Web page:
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Have You Ever Heard of Christmas Scan?



Speaking of December, there's Christmas. It's been a long time since Santa stopped visiting me, but the glittering cityscapes this time of year have a certain charm, don't they?


As the title suggests, there's something Christmas-related in IT too. Have you ever heard of a "Christmas (Tree) Scan"? It's a name for a type of network attack. There are all sorts of interesting jargon among techies.

This time, I want to write a bit about this Christmas Scan.


What is a Christmas Scan?


There are various names for it, like Christmas Scan or Christmas Tree Attack. It all comes down to the control flags in packets. Attackers typically use stealth scanning methods for port scanning to avoid detection, and this is one of those methods.


In packets (talking about TCP here), there's a 6-bit section for control flags, which are used to control connections. You might be familiar with ACK and SYN flags. The Christmas Scan uses three of these flags:


URG (Urgent) - Indicates the data needs to be processed urgently (as a priority).


PSH (Push) - Tells the system to pass the data immediately to the upper layers without buffering.


RST (Reset) - Forces to disconnect.


You might not be familiar with these flags, except for RST. The Christmas Scan involves setting these three flags to '1' and sending it as the initial packet to observe the target's response.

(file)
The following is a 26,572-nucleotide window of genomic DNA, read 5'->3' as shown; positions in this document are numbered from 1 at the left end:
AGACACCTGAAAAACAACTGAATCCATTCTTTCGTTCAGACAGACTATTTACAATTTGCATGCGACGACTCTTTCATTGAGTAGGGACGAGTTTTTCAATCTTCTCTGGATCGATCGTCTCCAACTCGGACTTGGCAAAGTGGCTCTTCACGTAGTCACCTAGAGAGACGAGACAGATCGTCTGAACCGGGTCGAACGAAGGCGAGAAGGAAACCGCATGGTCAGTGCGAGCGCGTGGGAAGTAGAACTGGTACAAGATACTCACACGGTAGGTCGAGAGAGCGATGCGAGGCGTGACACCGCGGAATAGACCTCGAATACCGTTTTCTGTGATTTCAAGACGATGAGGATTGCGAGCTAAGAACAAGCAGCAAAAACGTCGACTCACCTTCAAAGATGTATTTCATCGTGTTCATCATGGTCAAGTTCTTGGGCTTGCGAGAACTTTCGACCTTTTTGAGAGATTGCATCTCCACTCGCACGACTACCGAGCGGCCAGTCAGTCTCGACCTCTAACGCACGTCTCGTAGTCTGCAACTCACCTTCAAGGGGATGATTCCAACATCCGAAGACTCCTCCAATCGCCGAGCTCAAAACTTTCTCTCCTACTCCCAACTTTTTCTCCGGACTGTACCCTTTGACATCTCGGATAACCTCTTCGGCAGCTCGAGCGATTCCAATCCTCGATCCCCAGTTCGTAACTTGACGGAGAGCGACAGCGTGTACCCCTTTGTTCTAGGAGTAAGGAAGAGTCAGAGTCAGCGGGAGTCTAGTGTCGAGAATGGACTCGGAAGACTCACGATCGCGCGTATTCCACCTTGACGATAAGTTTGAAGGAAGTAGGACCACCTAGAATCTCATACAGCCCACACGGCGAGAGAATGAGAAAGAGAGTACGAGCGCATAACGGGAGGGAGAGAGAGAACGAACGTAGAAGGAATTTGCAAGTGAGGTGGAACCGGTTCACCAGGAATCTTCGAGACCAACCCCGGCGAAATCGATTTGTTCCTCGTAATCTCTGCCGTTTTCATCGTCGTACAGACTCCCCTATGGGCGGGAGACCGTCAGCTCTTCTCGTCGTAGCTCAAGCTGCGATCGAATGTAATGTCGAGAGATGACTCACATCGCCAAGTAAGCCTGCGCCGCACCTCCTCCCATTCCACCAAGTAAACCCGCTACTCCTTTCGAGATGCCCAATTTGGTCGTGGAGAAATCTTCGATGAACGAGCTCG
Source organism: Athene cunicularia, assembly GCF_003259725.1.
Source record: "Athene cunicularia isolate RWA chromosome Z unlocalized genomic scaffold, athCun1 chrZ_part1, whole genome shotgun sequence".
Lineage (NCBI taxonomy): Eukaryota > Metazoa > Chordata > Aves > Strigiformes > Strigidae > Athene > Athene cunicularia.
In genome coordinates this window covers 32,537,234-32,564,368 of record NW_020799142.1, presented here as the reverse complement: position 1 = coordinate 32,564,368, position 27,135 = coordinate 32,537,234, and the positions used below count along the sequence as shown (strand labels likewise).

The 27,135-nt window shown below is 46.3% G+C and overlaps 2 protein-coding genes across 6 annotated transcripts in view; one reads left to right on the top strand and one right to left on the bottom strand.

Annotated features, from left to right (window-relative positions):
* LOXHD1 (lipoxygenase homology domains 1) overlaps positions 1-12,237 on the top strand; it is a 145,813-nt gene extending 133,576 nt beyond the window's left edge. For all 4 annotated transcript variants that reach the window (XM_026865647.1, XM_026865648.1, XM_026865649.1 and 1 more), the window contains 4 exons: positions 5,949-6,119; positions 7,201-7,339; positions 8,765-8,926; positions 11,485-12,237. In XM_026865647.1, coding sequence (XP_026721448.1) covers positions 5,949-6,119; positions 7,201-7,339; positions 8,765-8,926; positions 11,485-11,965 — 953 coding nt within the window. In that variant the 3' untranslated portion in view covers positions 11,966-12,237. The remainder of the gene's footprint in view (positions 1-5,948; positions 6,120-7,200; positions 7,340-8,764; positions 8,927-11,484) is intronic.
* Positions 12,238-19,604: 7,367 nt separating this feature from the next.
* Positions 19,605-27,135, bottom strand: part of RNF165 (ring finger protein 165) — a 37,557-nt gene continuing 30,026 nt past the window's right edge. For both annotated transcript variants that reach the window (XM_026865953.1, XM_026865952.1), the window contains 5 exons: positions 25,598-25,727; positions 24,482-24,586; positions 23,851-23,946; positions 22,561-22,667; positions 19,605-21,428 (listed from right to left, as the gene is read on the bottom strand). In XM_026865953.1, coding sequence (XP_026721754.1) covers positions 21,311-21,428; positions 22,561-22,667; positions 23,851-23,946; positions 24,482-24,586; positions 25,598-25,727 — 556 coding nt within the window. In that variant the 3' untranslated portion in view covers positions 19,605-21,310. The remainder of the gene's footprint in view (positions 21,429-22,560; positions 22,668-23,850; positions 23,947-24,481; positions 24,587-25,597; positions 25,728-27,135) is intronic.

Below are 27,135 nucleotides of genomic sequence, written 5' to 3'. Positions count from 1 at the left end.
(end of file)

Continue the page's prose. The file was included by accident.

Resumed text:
Why ‘Christmas’?


As mentioned, it's because all three flags are set. But you might wonder what it has to do with Christmas. Actually, you need to capture the packet and visualize it with a tool like Wireshark.



The flags part is colourful. Additionally, the structure of the flags resembles the right half of a tree, sort of a conical shape. So, it looks like a decorated tree.


⬇ Like this



Do you see it?


Why could this be an attack?


It's more of a type of port scan than an attack, so it's more accurate to say it's 'preparation for an attack'.

As you know, TCP packets usually follow a 3-way handshake sequence like SYN ACK FIN. But what happens if a packet outside of this state sequence arrives?


If the corresponding port is open:

The behavior varies depending on the OS, but generally, if it's not something like SYN, and the port is open, there's usually no response. The lack of response indicates that the port is open, which can be easily known by a third party.


If the corresponding port is not open:

In this case, since it's unauthorized, an RST packet is typically returned. However, this also lets the sender know the port is closed.


Interestingly, in Windows, it seems to respond with RST regardless of whether it's open or closed, potentially revealing the OS. Also, depending on the Firewall or UTM, the behavior, like whether to throw an RST or not, can vary. So, combined with other attacks, there's a risk that open ports might be revealed.



This blog post is translated from a blog post written by Kawa Ken on our Japanese website Beyond Co..


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